Celebration commences on ‘Vijaya Dashmi’ day; over 250 people gather here and camp at Dhalpur Maidan for a week in order to pay obeisance to Lord Raghunathji, the presiding deity. The festival is celebrated with complete fevours for a week. This Hindu festival is celebrated all over India to mark the triumph of good over evil (Lord Ram over Ravan). On the last day of the festival, the chariot of Raghunath ji is taken to the bank of the river Beas. Then a heap of wood along with grass is set on fire, symbolizing the burning of effigies of Ravana, the demon of Lanka, and is followed by the sacrifice of chosen animals.
International Himalayan Festival The international Himalayan festival is celebrated in the Kangra district of Himachal Pradesh to commemorate the occasion when His Holiness The Dalai Lama was awarded Nobel Peace prize in the year 1985. The festival holds a special significance as it symbolizes the peace initiative. Indo-Tibetan Friendship Society along with the Central Tibetan Administration and Himachal Pradesh Tourism sponsors the Global Himalayan Festival.
International Himalayan Festival lasts for three days in McLeodganj. Different stalls in the festival showcase the culture, handicrafts, traditional medicines, and cuisines of the Himalayan region. The festival acts as an initiative to strengthen harmony between the inhabitants of Himachal Pradesh and Tibetans.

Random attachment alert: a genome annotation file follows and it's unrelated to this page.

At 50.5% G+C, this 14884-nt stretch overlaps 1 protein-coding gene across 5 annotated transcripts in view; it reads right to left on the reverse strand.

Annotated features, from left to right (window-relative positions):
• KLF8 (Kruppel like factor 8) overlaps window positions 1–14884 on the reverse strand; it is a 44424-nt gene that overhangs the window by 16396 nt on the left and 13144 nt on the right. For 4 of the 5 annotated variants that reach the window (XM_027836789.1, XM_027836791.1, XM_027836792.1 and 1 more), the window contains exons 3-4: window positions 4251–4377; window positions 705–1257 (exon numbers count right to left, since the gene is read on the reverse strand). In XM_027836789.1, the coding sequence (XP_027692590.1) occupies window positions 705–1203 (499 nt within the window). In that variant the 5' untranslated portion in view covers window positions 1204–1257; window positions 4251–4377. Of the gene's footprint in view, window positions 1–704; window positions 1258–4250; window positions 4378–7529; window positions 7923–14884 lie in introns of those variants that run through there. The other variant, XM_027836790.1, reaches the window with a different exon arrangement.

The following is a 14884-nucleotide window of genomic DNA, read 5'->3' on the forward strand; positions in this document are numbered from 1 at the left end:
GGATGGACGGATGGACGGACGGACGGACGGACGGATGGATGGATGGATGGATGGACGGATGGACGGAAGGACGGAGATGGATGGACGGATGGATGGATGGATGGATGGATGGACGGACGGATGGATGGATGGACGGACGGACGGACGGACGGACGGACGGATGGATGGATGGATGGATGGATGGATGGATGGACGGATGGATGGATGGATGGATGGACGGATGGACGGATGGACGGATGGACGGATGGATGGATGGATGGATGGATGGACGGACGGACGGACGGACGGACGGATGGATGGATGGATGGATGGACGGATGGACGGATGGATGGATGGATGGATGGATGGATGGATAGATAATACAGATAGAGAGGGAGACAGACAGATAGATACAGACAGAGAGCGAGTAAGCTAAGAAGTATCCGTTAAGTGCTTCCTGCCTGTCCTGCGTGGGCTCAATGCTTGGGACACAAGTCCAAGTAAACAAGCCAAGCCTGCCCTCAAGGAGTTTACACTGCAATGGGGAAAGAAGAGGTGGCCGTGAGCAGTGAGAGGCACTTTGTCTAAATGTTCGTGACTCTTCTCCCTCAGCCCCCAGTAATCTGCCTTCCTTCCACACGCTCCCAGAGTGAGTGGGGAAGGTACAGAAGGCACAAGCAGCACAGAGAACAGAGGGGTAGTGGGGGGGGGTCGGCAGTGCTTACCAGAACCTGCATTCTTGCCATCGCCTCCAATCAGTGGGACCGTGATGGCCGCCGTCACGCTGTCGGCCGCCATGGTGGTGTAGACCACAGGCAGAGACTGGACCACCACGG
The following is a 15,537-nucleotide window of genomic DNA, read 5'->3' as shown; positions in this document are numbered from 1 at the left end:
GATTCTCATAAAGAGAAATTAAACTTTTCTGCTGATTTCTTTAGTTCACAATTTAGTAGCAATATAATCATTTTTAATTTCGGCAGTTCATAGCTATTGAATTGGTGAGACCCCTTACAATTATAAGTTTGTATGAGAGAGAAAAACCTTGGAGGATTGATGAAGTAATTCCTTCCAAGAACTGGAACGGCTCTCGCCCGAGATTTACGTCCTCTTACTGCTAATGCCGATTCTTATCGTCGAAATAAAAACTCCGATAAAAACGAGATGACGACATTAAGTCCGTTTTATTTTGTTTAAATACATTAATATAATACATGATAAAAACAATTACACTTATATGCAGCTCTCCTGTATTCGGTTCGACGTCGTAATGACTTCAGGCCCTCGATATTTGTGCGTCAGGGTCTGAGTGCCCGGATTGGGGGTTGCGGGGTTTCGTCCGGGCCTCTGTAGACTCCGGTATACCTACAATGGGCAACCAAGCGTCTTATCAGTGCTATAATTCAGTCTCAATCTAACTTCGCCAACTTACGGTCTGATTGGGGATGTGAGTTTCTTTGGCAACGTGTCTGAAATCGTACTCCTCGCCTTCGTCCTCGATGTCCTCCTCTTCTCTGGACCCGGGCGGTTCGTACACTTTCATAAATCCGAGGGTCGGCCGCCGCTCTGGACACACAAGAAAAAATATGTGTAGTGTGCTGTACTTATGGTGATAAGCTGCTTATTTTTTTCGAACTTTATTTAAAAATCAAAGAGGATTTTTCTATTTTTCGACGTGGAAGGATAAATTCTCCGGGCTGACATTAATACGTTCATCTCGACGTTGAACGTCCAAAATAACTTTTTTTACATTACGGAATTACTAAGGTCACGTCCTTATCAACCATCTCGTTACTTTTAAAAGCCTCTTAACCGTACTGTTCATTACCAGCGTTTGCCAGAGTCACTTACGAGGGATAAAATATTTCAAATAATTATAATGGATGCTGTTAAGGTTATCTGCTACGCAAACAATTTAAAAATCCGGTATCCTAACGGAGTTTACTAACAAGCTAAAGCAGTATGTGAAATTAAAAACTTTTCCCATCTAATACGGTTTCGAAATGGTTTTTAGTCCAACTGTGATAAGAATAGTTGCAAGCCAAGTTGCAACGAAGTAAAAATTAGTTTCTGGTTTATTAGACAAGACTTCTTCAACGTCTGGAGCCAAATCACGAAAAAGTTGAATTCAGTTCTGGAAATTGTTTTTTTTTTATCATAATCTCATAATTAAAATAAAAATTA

Ice Skating Carnival To one's astonishment, Shimla is home to the biggest natural ice skating rink in Asia. That is why it is just the right place to host Ice Skating Carnival. Being in close proximity to Pierre Panjar, Dhauladar, Shivalik and Himalayas, the city is blessed with the perfect weather to conduct full-fledged winter sports for visiting tourists. Ice Skating Carnival is a managed by the Skating club of Shimla, which has been successfully running the program for over 60 years. The carnival is celebrated with a lot of pomp and splendour in Himachal Pradesh and has a huge influx of visitors each year.
Ice-skating, skiing, figure skating, chain tags, speed hockey and ice hockey are some of the prominent sports which can be played here. Other than sports, various recreational activities like fancy dress and dance competition are organized side by side.
This is the home of God, a place where the snow sets and the oldest democracy in the world rests!
There’s no other place in India which celebrate festivals as enthusiastically as Himachal Pradesh. Enjoy the colour and drama of Himachal Pradesh’s festive pageantry.